Ask a Development Officer!


In this installment of “Ask a…” we’re talking to a development officer. When you go to a not-for-profit event, the attendees are solicited by a development officer. When you smudge a plaque by rubbing your greasy fingers on it, you’re defacing something that was paid for by prospects developed by a development officer. When you’re dying in a hospital bed, the decor was donated through a network of donors developed by a development officer. So they’re a bit like angels in that they are everywhere while being invisible, and because they do battle with Satan in the form of $300 annual donors who think they’re high rollers and the apogee of all human life on this Earth.

You’re a development officer; if you could hold a musical fundraiser, what’s your dream event lineup? Presume all the potentially offended parties have been slipped some MDMA and/or died.

M83, Matthew Herbert, Charles Atlas, Portishead, Squarepusher, Aphex Twin.

If you had to soundtrack a montage of your recent experiences at ICON, what would be on it? Can it even be expressed in sound?

1. Me screaming into my own arm for a solid two hours
2. “Bonehead” – Naked City
3. “Ketchup-Mess” – Melt-Banana
4. “Like a Drug” – Swans
5. “Sun, Gun, Run” – Boredoms
6. “Raining Blood” – Slayer

Gotcha. Slayer was my jam before every football game I played in high school. It was all about Slayer.

On a somewhat related note, I’ve told many a folk this but when I was a kid I never realized “cons” were real things – for some reason I thought that no one would ever dress up like a Star Trek character and that it had been invented by sitcom writers to create a wacky scenario for their characters. Needless to say my first and last ICON experience many years ago was mind-melting on several levels. On the plus side we got to see Frankenhooker.

Actual question: what do you think has driven the popularity of all these participatory, costumed events? My current explanation is methodically Barzunian, blaming it on several different cultural currents coming together to produce an entire generation of people who can debate the finer points of a dozen barely-connected plot threads but claim to be unable to understand how debt works or what FICA means. I figure if you can use the internet to find fansubs of “High School Demon Hunter With Emotional Issues And A Tail” you can probably use Wikipedia and a dictionary. Probably.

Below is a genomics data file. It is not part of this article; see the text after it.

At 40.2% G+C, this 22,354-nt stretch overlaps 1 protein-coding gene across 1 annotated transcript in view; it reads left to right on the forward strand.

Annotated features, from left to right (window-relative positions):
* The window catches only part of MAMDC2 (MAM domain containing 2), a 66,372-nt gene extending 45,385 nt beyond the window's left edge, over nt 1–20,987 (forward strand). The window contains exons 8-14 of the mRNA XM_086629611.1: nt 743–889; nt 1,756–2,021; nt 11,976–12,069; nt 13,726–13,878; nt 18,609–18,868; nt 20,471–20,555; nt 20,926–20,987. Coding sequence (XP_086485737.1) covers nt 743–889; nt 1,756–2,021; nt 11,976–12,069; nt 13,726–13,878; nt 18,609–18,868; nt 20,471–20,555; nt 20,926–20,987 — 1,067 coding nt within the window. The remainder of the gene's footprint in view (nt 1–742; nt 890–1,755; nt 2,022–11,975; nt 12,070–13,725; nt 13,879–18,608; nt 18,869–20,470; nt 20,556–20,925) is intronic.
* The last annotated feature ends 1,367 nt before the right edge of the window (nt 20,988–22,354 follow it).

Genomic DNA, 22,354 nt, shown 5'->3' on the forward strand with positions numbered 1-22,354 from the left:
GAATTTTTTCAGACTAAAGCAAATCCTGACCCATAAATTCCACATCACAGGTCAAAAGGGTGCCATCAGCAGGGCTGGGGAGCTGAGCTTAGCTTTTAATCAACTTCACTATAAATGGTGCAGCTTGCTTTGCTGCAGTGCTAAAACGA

Hell, two more steps past that you can go to an actual library with actual books and oh dear my rotary phone is ringing again. Must be the milkman doing the Lindy Hop!

I think cons provide an experience close to that of the Internet for these kinds of people. The con is like a safe zone for people who find themselves otherwise misunderstood by “norms” and so the id runs wild and you see a lot of weird shit you probably wouldn’t see if it were the same dorks just hanging out at the mall. To have an actual physical space where you can act out like you can on the Internet (i.e. like a fucktard) because you’re surrounded by similar people without any real consequences. I think makes it really exciting for them and they will put up with any bullshit ticket price or mismanagement just for that experience.